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Light-Trapping in a-Si Solar Cells: A Summary of the Results from PV Optics

Description: This paper describes major features of a new optical software package, PV Optics, and presents a brief summary of the results of applying this program to analyze amorphous silicon solar cells. Some examples are given, mainly to demonstrate the nature of calculations that can be performed with this program for a-Si cell design.
Date: April 27, 1999
Creator: Sopori, B. L.; Madjdpour, J.; W., Chen. & Zhang, Y.
Partner: UNT Libraries Government Documents Department

PONDER: a FORTRAN code that graphically represents nuclear blackout effects

Description: The PONDER Code (Pictures of Nuclear Device Effects from RANC), which has been used at Lawrence Livermore Laboratory for performing radar blackout analyses is described. PONDER is an executive routine in which the well-known radar blackout code RANC (Radar Absorption Noise and Clutter) is a major subroutine. y a nuclear burst and that cause sufficient absorption or refraction of a signal to make the radar system under study ineffective. In general, PONDER outputs two types of data: computer-generated pictures of blackout, and calculations of blackout area in square kilometers. These computer-generated pictures consist of either a ''projection'' of blackout orto a hemispherical shell or a ''projection'' onto a constant-altitude surface or a''projection'' onto a plane. (TFD)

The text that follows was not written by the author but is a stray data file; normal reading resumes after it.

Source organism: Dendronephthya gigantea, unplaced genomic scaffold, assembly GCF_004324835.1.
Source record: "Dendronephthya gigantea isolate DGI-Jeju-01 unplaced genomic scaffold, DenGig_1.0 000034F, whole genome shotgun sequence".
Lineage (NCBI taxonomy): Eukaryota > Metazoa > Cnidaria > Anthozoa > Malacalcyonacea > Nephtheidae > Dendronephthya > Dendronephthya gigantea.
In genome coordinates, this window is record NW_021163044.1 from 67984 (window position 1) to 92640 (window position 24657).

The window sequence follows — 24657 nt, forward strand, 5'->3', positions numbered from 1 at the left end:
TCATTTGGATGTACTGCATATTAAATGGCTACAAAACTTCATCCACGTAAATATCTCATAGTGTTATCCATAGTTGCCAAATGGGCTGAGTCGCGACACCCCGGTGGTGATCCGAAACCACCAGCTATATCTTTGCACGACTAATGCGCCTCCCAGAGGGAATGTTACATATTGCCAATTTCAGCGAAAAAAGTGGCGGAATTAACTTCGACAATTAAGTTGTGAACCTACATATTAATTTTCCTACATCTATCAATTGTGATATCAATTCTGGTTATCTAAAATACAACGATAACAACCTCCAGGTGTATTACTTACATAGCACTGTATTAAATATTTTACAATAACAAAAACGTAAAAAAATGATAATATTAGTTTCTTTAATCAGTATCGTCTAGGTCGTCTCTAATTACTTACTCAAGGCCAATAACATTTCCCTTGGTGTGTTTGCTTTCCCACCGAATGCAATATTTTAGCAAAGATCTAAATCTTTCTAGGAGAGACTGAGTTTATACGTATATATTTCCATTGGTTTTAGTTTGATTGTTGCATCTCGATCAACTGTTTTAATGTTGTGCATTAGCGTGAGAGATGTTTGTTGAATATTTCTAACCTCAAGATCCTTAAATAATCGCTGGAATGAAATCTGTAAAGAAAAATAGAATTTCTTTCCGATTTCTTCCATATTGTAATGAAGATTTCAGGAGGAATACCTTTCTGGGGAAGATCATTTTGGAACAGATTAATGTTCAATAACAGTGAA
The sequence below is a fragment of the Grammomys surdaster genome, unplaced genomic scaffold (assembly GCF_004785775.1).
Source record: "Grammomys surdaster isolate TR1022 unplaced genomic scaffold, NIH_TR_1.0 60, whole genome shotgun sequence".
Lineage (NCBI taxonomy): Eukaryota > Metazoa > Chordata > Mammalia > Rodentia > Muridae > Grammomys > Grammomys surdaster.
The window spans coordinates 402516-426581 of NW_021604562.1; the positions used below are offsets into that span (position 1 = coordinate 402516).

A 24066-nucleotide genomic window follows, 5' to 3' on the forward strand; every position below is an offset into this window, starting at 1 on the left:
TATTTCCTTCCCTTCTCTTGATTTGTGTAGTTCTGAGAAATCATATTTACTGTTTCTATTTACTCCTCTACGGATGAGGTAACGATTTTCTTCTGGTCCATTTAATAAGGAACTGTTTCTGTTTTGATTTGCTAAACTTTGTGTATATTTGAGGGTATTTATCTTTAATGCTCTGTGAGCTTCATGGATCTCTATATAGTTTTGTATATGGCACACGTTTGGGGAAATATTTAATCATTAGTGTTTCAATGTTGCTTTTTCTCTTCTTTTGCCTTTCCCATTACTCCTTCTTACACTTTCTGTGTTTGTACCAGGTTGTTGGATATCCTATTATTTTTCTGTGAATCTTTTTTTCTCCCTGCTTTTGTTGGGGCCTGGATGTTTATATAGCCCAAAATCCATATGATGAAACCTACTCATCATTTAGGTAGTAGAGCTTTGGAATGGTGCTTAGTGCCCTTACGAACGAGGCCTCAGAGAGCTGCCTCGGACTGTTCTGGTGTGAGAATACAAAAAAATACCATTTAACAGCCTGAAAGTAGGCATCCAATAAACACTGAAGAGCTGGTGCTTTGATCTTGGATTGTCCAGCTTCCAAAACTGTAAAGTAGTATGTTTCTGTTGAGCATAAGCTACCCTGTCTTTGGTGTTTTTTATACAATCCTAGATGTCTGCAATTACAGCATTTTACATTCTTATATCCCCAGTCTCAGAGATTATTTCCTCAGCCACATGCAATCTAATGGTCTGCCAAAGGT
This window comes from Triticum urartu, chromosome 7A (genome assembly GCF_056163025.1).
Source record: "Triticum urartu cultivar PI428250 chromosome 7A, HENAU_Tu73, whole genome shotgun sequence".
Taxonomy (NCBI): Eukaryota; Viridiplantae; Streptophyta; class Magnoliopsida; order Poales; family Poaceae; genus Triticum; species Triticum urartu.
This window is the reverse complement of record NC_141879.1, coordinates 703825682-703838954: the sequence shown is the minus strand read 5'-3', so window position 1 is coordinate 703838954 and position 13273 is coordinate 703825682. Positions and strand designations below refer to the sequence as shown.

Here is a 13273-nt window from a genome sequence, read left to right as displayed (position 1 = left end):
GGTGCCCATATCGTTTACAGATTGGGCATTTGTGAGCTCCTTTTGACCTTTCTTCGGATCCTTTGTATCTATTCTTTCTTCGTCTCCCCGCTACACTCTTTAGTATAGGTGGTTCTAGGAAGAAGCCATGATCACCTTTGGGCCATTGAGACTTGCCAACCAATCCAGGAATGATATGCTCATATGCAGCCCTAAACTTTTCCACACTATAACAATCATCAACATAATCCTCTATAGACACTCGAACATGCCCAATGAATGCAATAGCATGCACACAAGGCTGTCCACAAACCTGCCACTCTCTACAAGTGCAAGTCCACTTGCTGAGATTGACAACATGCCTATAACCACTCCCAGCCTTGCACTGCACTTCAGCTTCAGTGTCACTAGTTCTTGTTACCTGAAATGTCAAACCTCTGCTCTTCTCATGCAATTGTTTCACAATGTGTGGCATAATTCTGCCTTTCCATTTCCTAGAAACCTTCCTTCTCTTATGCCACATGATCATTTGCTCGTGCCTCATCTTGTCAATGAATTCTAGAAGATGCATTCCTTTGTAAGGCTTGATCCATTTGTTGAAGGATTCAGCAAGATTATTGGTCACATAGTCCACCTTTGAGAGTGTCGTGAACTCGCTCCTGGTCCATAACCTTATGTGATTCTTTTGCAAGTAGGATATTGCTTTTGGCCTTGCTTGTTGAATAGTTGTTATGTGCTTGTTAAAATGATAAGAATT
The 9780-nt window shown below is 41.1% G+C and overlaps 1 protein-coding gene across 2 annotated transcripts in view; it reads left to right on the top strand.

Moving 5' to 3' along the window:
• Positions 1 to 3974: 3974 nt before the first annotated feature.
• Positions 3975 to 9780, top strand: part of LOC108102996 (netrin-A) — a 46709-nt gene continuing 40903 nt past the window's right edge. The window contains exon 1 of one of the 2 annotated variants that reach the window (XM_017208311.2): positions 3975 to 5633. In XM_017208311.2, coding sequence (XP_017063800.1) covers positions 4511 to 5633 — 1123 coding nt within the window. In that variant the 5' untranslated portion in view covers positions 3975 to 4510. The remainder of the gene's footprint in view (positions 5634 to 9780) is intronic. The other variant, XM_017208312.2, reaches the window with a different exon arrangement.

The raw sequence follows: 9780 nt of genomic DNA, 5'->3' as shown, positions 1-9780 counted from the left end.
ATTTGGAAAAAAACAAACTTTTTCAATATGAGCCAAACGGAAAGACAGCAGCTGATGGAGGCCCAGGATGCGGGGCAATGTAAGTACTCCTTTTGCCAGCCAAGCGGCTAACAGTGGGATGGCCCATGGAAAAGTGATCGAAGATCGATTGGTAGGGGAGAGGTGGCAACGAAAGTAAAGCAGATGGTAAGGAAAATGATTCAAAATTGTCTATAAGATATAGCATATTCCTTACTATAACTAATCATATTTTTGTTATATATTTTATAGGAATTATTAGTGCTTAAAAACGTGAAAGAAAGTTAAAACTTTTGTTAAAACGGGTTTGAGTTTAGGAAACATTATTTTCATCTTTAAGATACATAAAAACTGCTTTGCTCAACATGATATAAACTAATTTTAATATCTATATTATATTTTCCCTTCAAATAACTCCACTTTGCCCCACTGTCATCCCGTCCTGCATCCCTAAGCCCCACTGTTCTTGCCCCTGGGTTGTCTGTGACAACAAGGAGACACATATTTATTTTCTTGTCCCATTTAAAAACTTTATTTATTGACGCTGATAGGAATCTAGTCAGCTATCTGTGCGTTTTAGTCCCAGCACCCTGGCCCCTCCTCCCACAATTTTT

Date: August 1, 1973
Creator: Maples, M.D.
Partner: UNT Libraries Government Documents Department

PALLOT: a FORTRAN code that produces graphical representations of nuclear blackout effects along a reentry trajectory